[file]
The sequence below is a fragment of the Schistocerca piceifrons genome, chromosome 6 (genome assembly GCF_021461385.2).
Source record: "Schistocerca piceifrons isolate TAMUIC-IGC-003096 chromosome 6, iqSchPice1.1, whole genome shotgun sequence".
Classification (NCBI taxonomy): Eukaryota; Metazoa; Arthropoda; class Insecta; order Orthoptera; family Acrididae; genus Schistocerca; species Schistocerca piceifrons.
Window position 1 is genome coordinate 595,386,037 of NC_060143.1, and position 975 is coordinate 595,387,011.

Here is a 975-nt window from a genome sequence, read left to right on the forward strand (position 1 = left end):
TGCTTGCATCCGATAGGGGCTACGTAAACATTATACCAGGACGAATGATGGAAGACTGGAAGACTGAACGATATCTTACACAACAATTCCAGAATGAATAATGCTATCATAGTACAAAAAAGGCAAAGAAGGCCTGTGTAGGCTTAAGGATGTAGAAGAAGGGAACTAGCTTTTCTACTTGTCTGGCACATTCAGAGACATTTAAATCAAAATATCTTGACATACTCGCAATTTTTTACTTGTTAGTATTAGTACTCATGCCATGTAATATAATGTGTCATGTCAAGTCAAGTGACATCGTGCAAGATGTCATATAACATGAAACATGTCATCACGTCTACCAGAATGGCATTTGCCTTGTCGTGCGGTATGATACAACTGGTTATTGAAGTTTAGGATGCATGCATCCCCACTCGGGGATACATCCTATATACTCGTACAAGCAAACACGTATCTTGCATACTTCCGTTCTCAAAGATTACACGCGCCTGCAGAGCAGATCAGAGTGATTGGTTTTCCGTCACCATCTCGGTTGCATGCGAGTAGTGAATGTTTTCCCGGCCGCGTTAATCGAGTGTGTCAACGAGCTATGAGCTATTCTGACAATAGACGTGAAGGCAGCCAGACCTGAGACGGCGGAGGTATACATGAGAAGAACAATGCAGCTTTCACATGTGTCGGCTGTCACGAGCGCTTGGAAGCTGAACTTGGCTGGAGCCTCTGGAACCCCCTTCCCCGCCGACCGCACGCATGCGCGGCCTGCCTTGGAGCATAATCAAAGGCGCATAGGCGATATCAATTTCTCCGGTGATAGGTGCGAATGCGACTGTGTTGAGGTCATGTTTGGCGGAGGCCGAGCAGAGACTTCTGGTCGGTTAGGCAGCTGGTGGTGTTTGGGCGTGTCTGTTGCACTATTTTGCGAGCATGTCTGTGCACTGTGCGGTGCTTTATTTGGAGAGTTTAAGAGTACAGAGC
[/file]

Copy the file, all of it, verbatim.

The sequence below is a fragment of the Schistocerca piceifrons genome, chromosome 6 (genome assembly GCF_021461385.2).
Source record: "Schistocerca piceifrons isolate TAMUIC-IGC-003096 chromosome 6, iqSchPice1.1, whole genome shotgun sequence".
Classification (NCBI taxonomy): Eukaryota; Metazoa; Arthropoda; class Insecta; order Orthoptera; family Acrididae; genus Schistocerca; species Schistocerca piceifrons.
Window position 1 is genome coordinate 595,386,037 of NC_060143.1, and position 975 is coordinate 595,387,011.

Here is a 975-nt window from a genome sequence, read left to right on the forward strand (position 1 = left end):
TGCTTGCATCCGATAGGGGCTACGTAAACATTATACCAGGACGAATGATGGAAGACTGGAAGACTGAACGATATCTTACACAACAATTCCAGAATGAATAATGCTATCATAGTACAAAAAAGGCAAAGAAGGCCTGTGTAGGCTTAAGGATGTAGAAGAAGGGAACTAGCTTTTCTACTTGTCTGGCACATTCAGAGACATTTAAATCAAAATATCTTGACATACTCGCAATTTTTTACTTGTTAGTATTAGTACTCATGCCATGTAATATAATGTGTCATGTCAAGTCAAGTGACATCGTGCAAGATGTCATATAACATGAAACATGTCATCACGTCTACCAGAATGGCATTTGCCTTGTCGTGCGGTATGATACAACTGGTTATTGAAGTTTAGGATGCATGCATCCCCACTCGGGGATACATCCTATATACTCGTACAAGCAAACACGTATCTTGCATACTTCCGTTCTCAAAGATTACACGCGCCTGCAGAGCAGATCAGAGTGATTGGTTTTCCGTCACCATCTCGGTTGCATGCGAGTAGTGAATGTTTTCCCGGCCGCGTTAATCGAGTGTGTCAACGAGCTATGAGCTATTCTGACAATAGACGTGAAGGCAGCCAGACCTGAGACGGCGGAGGTATACATGAGAAGAACAATGCAGCTTTCACATGTGTCGGCTGTCACGAGCGCTTGGAAGCTGAACTTGGCTGGAGCCTCTGGAACCCCCTTCCCCGCCGACCGCACGCATGCGCGGCCTGCCTTGGAGCATAATCAAAGGCGCATAGGCGATATCAATTTCTCCGGTGATAGGTGCGAATGCGACTGTGTTGAGGTCATGTTTGGCGGAGGCCGAGCAGAGACTTCTGGTCGGTTAGGCAGCTGGTGGTGTTTGGGCGTGTCTGTTGCACTATTTTGCGAGCATGTCTGTGCACTGTGCGGTGCTTTATTTGGAGAGTTTAAGAGTACAGAGC